This takes elbow grease! To get you started, there is a partial list of Seed VCs organized by specialty on Signal. You also can find records of Seed financings on Crunchbase, Pitchbook, Google, the SEC (many Seed deals are recorded with publication of a Form D), the business press such as TechCrunch, Xconomy, Forbes, VentureBeat.
Screen aggressively. There are also a lot of VC funds out there that say “early stage including seed” but really focus on Series A or later, or who do not have any cash left, or that have not actually started making investments because they are still raising capital for their funds. None of these are relevant to you.
Cross out anyone from a VC fund that is “about to close”. VCs without money will still take your meeting (!), because they want to show potential wealth capital sources they have good, fresh deal flow. These people waste your time.
Cross out anyone from a VC fund who has not actually led and closed a Seed deal in the past 180 days.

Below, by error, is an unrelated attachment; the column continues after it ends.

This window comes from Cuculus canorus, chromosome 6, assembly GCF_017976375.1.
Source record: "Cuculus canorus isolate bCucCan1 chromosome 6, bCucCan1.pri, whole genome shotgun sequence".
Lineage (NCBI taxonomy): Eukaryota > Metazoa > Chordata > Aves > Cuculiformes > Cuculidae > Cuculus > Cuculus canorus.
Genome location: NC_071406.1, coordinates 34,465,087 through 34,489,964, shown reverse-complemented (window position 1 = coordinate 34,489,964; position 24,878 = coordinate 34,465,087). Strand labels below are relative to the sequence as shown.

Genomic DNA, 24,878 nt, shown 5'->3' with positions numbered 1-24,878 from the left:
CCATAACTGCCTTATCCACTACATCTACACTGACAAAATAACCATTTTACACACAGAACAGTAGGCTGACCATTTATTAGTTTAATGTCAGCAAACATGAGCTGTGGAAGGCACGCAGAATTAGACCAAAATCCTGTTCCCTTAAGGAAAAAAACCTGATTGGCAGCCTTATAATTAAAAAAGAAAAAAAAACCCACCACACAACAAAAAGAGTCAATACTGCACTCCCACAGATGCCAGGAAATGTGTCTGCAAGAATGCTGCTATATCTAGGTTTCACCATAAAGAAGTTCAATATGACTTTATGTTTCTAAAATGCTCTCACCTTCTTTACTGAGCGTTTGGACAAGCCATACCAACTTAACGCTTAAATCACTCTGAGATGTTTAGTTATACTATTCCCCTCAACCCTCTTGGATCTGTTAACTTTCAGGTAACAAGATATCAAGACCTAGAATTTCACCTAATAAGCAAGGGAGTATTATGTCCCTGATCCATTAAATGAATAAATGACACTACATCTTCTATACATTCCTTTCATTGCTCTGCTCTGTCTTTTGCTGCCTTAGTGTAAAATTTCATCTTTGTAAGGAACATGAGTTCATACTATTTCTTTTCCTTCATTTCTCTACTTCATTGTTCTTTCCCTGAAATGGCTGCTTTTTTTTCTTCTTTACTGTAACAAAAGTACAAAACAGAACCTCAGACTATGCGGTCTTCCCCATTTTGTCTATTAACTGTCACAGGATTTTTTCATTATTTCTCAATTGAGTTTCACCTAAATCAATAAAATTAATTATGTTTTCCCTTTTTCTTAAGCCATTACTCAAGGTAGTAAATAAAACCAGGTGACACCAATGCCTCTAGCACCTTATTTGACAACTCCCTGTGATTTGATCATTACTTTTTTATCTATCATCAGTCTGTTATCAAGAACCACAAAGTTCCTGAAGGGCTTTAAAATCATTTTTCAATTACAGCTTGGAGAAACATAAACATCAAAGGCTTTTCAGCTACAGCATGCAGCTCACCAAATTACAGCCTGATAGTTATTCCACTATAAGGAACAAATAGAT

Cross out anyone who works at a VC fund that is already backing one of your direct competitors.
For all the partners remaining on your short list, carefully review their Medium blogs, LinkedIn posts, and Twitter feeds and also cross out anyone who turns out to be a poor fit for your company. For example, you make hardware and they say in a podcast “we never invest in hardware.” Believe them and move on.
Next to each remaining partner on your list, use your research to write down the reason why you think they could add value or see a connection to your company. “Sue backed TripAdvisor, so may be interested in our site that collects user-generated content.” “Beth has a PhD in materials science and we are developing a new material.”
Now prioritize into three levels: a Tier I list of strong-fit prospects at the most famous firms, a Tier II list of other highly appealing prospects from reputable funds, and a Tier III list of partners who fit on paper but work at regional, less well-known, small, or family office funds. Note that these tiers are not about partner quality or fit with you, but about volume of deal flow and signaling the quality of your company to future investors. Your chances are lowest at the Tier I firms because they are mobbed at all times, however, if you can win a term sheet from one, then this is a strong positive signal to everyone else.
Screen each VC firm before you even ask for the meeting.